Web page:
While I write this, I’m in Snowmass, Colorado at a mountain biking clinic with a group of women, only one of whom I know, and until yesterday, I had never met her in person. We started following each other on Instagram through cycling, and then connected over our work, and then like many great starts, became friends when we realized we shared a common enemy. She posted a few months ago in her stories that she had signed up for a MTB clinic. I replied, “I wish I could find one of these on my side of the mountains,” to which she replied, “this one is!”
So now, because of Instagram, I’m at a condo with her and her friends, who know some of my friends, and we’ll all be friends together. But how would we stay friends? Am I supposed to get their phone numbers and then just text them random things about bikes? Or should we all pretend it’s 1998 and just admit that after the weekend is over, it will just be a fond memory? Can you smell the social anxiety emanating from this paragraph?
A couple months ago, I was shopping for a pair of cowboy boots. There is an unbelievable supply of very ugly cowboy boots available for purchase in this world, and as I sought my perfect pair, I shared the worst of what I found on my Instagram stories. Lime green crocodile, six-clawed bear “rips” across the side of the boot, boots covered in stars or paisley or guns or all three. It was a blast. I had such a laugh with pals near and far on the gram, and then an interesting thing happened: my friends told me their Instagram ads starting serving them cowboy boots, all because they’d engaged with the cowboy boots I’d posted.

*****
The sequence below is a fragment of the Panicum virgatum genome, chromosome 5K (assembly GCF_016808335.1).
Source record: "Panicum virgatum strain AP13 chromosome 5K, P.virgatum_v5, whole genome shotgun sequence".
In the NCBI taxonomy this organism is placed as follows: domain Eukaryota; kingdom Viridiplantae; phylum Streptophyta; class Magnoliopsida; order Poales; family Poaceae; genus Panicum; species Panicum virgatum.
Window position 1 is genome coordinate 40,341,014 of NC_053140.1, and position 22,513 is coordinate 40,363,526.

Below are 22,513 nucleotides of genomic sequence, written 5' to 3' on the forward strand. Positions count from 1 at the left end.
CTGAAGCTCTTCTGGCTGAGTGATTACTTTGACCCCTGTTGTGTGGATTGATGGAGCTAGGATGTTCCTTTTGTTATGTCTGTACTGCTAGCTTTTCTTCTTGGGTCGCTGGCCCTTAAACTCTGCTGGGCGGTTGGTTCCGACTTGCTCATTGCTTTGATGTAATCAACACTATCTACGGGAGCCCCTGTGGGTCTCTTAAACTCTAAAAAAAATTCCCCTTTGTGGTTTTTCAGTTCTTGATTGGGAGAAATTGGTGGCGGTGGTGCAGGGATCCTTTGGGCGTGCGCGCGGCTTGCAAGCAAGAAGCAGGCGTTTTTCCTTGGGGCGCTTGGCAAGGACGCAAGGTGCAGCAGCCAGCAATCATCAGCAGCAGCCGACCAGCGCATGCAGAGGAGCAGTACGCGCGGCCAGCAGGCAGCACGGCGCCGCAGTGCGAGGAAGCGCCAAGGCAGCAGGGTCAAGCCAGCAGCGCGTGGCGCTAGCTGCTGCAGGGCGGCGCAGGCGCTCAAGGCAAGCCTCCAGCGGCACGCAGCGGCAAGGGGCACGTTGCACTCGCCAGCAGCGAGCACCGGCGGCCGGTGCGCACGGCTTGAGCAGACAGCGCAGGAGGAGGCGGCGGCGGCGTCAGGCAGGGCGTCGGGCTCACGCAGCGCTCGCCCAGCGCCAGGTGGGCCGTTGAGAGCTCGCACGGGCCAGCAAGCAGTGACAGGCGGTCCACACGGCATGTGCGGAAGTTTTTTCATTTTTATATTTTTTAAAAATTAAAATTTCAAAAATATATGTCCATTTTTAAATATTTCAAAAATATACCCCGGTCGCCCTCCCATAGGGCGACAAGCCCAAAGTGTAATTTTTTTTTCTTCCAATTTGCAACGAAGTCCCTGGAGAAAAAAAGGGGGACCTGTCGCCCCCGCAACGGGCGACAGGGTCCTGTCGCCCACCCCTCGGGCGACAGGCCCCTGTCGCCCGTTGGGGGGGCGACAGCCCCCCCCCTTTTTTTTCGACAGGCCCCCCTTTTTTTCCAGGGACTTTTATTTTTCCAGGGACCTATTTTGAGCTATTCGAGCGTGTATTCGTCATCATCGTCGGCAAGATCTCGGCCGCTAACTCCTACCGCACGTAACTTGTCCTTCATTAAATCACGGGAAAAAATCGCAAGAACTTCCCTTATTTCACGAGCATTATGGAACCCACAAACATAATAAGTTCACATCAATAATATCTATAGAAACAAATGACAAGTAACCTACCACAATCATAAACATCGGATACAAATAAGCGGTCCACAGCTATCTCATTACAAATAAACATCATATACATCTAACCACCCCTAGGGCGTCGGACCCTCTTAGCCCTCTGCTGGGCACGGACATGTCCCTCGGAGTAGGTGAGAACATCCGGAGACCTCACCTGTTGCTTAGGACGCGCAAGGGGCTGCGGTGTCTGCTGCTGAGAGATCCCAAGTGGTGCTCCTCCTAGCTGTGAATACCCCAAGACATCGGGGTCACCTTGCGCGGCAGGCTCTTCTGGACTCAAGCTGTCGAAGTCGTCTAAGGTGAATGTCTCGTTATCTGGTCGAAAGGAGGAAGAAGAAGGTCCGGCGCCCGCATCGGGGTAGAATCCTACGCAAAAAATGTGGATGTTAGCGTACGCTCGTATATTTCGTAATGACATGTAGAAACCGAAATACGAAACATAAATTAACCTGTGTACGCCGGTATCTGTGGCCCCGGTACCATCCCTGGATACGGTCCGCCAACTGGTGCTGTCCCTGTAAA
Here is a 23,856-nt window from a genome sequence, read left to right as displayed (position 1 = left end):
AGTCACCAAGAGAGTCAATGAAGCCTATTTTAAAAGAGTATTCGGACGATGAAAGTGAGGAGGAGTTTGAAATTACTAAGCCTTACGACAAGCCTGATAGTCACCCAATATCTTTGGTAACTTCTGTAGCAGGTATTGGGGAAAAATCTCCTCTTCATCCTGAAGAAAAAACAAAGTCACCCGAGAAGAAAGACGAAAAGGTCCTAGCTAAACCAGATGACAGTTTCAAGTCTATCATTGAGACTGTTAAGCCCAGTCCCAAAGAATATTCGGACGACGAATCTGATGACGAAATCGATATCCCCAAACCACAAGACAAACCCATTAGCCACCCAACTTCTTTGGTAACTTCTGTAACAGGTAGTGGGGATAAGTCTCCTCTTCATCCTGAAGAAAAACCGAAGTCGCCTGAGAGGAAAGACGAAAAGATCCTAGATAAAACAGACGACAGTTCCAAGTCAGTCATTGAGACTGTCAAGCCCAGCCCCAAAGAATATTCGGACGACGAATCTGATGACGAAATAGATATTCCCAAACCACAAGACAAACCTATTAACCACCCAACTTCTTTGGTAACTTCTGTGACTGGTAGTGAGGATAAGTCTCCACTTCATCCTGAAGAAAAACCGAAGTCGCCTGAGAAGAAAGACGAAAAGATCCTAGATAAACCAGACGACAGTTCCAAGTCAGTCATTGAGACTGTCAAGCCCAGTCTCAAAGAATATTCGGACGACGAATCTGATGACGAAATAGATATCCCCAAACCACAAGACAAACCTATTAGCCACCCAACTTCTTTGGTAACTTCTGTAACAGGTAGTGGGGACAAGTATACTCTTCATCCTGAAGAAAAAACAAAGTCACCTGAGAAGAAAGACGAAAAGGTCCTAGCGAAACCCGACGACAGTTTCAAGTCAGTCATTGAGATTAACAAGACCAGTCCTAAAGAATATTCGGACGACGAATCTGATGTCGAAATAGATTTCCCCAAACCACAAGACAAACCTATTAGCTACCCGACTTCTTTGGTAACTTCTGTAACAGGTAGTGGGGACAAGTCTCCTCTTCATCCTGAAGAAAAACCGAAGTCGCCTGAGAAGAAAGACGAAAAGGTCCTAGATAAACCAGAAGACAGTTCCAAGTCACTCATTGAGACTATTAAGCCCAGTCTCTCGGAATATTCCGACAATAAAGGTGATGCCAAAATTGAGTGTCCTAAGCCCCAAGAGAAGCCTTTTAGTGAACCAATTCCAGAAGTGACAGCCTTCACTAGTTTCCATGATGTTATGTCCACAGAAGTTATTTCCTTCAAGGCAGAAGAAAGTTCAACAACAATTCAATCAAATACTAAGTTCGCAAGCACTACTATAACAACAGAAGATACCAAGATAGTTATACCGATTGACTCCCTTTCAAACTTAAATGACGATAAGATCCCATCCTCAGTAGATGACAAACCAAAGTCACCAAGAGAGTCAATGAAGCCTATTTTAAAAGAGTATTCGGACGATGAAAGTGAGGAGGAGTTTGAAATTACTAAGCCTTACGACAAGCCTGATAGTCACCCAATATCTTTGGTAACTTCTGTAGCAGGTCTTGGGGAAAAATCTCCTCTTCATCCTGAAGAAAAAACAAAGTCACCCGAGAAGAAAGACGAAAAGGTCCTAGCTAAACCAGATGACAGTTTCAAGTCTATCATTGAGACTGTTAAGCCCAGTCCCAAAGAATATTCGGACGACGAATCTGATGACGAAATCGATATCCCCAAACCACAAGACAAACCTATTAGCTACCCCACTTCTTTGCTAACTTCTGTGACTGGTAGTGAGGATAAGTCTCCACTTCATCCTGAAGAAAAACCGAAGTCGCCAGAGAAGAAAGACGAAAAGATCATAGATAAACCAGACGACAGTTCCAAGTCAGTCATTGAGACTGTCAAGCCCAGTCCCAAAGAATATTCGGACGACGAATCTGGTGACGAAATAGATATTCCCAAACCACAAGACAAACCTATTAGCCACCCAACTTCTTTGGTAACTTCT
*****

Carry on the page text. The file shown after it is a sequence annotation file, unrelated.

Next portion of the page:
I laughed, classic case of algorithm, until friends began to share a common sentiment: it was a relief to see cowboy boots after always seeing diet pills, shapewear, and fast fashion.
What? This was weird to me. I had never seen an ad for diet pills. I was never served shapewear, and most of the fashion I was served was deeply aspirational in cost and one hopes in the wages they paid their workers. One of my friends sent me her Explore page:
She hates it. She hates the mom tips, she hates the diet culture, she doesn’t care about celebrities — her Explore page was useless to her. She told me Instagram made her feel like a shit mom, and that’s why she barely uses it.